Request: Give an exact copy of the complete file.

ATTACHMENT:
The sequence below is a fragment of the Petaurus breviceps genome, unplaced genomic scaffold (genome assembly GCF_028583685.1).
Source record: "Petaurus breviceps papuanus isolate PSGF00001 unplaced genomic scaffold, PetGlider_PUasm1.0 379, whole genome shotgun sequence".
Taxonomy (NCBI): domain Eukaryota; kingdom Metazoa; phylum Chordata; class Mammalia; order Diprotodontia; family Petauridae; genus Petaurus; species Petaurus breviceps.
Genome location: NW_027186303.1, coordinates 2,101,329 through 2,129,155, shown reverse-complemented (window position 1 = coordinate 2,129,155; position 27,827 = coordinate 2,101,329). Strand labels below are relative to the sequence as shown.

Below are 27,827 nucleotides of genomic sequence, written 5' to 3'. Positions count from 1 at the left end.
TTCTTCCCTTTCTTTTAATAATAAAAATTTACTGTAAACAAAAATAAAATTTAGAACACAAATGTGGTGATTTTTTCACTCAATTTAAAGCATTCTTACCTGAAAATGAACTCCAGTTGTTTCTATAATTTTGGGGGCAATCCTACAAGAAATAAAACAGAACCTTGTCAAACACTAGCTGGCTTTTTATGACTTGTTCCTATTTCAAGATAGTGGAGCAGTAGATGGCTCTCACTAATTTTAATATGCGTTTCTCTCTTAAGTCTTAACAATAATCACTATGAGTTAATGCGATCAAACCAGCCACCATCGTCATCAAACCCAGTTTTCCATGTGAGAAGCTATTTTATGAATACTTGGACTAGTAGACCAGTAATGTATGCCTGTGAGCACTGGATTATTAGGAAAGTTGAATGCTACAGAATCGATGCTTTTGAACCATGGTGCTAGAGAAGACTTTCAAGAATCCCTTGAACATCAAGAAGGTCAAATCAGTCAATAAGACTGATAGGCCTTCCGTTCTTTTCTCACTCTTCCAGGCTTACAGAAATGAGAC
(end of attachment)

The sequence below is a fragment of the Petaurus breviceps genome, unplaced genomic scaffold (genome assembly GCF_028583685.1).
Source record: "Petaurus breviceps papuanus isolate PSGF00001 unplaced genomic scaffold, PetGlider_PUasm1.0 379, whole genome shotgun sequence".
Taxonomy (NCBI): domain Eukaryota; kingdom Metazoa; phylum Chordata; class Mammalia; order Diprotodontia; family Petauridae; genus Petaurus; species Petaurus breviceps.
Genome location: NW_027186303.1, coordinates 2,101,329 through 2,129,155, shown reverse-complemented (window position 1 = coordinate 2,129,155; position 27,827 = coordinate 2,101,329). Strand labels below are relative to the sequence as shown.

Below are 27,827 nucleotides of genomic sequence, written 5' to 3'. Positions count from 1 at the left end.
TTCTTCCCTTTCTTTTAATAATAAAAATTTACTGTAAACAAAAATAAAATTTAGAACACAAATGTGGTGATTTTTTCACTCAATTTAAAGCATTCTTACCTGAAAATGAACTCCAGTTGTTTCTATAATTTTGGGGGCAATCCTACAAGAAATAAAACAGAACCTTGTCAAACACTAGCTGGCTTTTTATGACTTGTTCCTATTTCAAGATAGTGGAGCAGTAGATGGCTCTCACTAATTTTAATATGCGTTTCTCTCTTAAGTCTTAACAATAATCACTATGAGTTAATGCGATCAAACCAGCCACCATCGTCATCAAACCCAGTTTTCCATGTGAGAAGCTATTTTATGAATACTTGGACTAGTAGACCAGTAATGTATGCCTGTGAGCACTGGATTATTAGGAAAGTTGAATGCTACAGAATCGATGCTTTTGAACCATGGTGCTAGAGAAGACTTTCAAGAATCCCTTGAACATCAAGAAGGTCAAATCAGTCAATAAGACTGATAGGCCTTCCGTTCTTTTCTCACTCTTCCAGGCTTACAGAAATGAGAC